In this episode, Ronnie shares about the suicide of her 21 year old step-son. She says, “when he ended his life, it was like a grenade that exploded in our household.” Although she was a counselor at the time, she said nothing had prepared her.
Ronnie Walker MS, LCPC is a seasoned mental health professional who lived through devastating grief after losing her stepson to suicide in 1995. In 2008, she founded the Alliance of Hope as a labor of love. It has become a leading online support source for people who have lost loved ones to suicide and the professionals who want to help them.
During her grief journey, Ronnie recognized there was a void in support for people bereaved by suicide. She understood firsthand what researchers have validated in recent years: the traumatic, complicated grief experienced by suicide loss survivors puts them at higher risk. They are more likely to leave their job, drop out of school, and attempt suicide than the general public. Losing a loved one to suicide brings high-functioning people to their knees.
Ronnie recognized that many loss survivors lacked access to trained counselors and support groups. So, she sat down at her kitchen island and created a website and community forum where people could access information about suicide loss, share their stories, and connect with others who understood. Her goal was to ensure that no suicide loss survivor goes without support. At the time, she did not know that approximately 45 million people have been greatly distressed by suicide in the U.S. alone.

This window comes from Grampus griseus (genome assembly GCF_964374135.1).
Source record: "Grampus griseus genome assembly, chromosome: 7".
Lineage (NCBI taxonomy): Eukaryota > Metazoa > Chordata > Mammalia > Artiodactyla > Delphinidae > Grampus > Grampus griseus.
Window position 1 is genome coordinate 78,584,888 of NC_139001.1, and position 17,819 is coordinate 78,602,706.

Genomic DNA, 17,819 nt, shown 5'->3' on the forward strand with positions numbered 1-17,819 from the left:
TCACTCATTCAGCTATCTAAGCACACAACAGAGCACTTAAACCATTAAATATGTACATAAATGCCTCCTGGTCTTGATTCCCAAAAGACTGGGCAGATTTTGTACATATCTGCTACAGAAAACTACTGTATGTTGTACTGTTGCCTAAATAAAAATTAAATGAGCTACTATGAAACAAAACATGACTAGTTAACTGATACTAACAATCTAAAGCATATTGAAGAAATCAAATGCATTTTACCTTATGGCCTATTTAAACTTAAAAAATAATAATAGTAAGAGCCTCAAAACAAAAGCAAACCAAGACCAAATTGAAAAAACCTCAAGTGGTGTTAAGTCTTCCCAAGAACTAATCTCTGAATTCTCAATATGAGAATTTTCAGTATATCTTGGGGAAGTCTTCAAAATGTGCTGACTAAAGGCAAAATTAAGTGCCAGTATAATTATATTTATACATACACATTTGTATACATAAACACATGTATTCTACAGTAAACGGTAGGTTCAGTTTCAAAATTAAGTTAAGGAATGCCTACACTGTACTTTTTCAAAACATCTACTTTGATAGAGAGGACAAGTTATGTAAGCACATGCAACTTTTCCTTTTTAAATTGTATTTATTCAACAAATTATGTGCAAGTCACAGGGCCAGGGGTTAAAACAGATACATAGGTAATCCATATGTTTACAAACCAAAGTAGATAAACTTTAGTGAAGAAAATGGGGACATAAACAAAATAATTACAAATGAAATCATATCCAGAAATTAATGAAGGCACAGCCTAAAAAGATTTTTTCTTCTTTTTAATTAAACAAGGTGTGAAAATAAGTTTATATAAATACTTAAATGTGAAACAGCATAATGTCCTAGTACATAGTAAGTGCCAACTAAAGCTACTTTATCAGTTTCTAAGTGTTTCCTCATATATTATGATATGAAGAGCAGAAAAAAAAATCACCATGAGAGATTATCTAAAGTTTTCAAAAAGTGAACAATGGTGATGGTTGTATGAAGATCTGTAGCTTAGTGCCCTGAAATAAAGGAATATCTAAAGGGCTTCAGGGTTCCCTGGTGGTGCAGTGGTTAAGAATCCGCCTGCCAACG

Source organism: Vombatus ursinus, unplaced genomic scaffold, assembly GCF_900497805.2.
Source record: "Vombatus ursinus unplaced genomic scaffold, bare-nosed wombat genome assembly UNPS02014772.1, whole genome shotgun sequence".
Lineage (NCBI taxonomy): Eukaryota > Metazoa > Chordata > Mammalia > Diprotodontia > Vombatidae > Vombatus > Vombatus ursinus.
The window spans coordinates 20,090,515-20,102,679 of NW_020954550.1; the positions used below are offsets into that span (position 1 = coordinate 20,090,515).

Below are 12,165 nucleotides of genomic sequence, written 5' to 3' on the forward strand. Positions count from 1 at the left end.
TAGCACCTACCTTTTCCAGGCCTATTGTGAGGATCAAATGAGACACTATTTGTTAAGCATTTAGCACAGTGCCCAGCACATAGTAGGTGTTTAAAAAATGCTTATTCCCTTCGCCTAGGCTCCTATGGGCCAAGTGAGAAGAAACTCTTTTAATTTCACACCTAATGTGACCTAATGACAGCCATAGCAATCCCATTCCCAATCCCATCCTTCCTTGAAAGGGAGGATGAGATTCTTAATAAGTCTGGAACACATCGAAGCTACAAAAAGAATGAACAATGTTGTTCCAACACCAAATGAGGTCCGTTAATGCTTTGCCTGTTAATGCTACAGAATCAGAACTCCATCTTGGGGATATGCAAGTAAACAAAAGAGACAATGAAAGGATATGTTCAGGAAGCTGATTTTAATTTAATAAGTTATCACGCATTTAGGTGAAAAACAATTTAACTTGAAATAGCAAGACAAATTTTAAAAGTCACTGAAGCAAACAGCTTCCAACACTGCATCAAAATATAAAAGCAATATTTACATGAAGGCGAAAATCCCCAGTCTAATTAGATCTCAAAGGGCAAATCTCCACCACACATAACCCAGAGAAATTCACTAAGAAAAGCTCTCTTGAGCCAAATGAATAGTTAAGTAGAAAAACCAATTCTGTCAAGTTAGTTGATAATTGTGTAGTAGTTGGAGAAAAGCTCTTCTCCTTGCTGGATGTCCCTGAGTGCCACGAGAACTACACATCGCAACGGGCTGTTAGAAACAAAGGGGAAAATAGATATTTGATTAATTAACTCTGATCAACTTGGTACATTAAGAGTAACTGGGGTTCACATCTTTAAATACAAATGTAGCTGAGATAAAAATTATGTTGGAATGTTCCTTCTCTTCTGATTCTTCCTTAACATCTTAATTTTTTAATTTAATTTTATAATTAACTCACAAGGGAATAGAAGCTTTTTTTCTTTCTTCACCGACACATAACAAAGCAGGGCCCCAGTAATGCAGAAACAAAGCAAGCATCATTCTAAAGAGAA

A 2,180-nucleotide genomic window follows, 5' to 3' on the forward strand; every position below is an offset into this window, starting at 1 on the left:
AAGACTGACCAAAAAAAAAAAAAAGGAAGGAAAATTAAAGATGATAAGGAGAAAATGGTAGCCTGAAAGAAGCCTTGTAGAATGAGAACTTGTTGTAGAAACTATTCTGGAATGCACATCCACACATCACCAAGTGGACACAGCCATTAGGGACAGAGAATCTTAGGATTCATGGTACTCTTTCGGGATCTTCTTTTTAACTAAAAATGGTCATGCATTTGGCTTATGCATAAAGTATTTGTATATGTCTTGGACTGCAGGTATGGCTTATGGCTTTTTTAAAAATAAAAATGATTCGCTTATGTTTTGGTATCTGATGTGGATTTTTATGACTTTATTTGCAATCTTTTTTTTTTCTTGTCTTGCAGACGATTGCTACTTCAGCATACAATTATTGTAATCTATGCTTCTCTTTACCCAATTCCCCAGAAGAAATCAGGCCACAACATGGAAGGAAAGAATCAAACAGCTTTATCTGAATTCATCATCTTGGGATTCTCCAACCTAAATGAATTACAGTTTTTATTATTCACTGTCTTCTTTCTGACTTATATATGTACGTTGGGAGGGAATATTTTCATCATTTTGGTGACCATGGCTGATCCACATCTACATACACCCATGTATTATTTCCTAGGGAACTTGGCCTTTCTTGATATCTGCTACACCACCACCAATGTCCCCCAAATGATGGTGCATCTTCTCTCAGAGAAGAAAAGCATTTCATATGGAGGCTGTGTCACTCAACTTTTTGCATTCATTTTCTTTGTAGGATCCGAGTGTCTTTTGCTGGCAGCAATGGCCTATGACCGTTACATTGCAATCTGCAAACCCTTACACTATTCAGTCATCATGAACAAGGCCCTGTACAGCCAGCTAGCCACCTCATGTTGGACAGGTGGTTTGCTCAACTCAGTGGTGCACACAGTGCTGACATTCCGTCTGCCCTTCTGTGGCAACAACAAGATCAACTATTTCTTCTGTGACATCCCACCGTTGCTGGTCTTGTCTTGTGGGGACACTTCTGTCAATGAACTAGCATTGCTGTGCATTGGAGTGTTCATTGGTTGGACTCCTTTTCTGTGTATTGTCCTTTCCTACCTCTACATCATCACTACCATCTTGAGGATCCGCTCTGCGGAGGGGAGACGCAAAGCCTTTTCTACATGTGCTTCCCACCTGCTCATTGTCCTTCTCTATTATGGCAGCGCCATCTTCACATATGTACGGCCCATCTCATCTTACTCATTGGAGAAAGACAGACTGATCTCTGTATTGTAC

Much like the movie “A Field of Dreams,” bereaved souls from across the globe made their way to this online healing space, seeking support in the complex emotional aftermath of suicide. Since 2008, the Alliance of Hope has hosted more than 10 million visits to its website. The organization’s heartbeat, its community forum, transcends time and distance, operating like a 24/7 support group for more than 19,500 people, with ten new survivors joining and 500 logging on for support every day. Many have called it their “lifeline.”
Ronnie holds a master’s degree in counseling and post-graduate certifications from the National Institute for Trauma and Loss in Children and the American Academy of Bereavement. She has received several awards for her pioneering online work and ongoing tireless efforts to help suicide loss survivors. In 2020, she was named “Loss Survivor of the Year” by the American Association of Suicidology, and in 2019 she received the “Father Charles T. Ruby Award” from Catholic Charities, Chicago, for her contributions to loss survivors.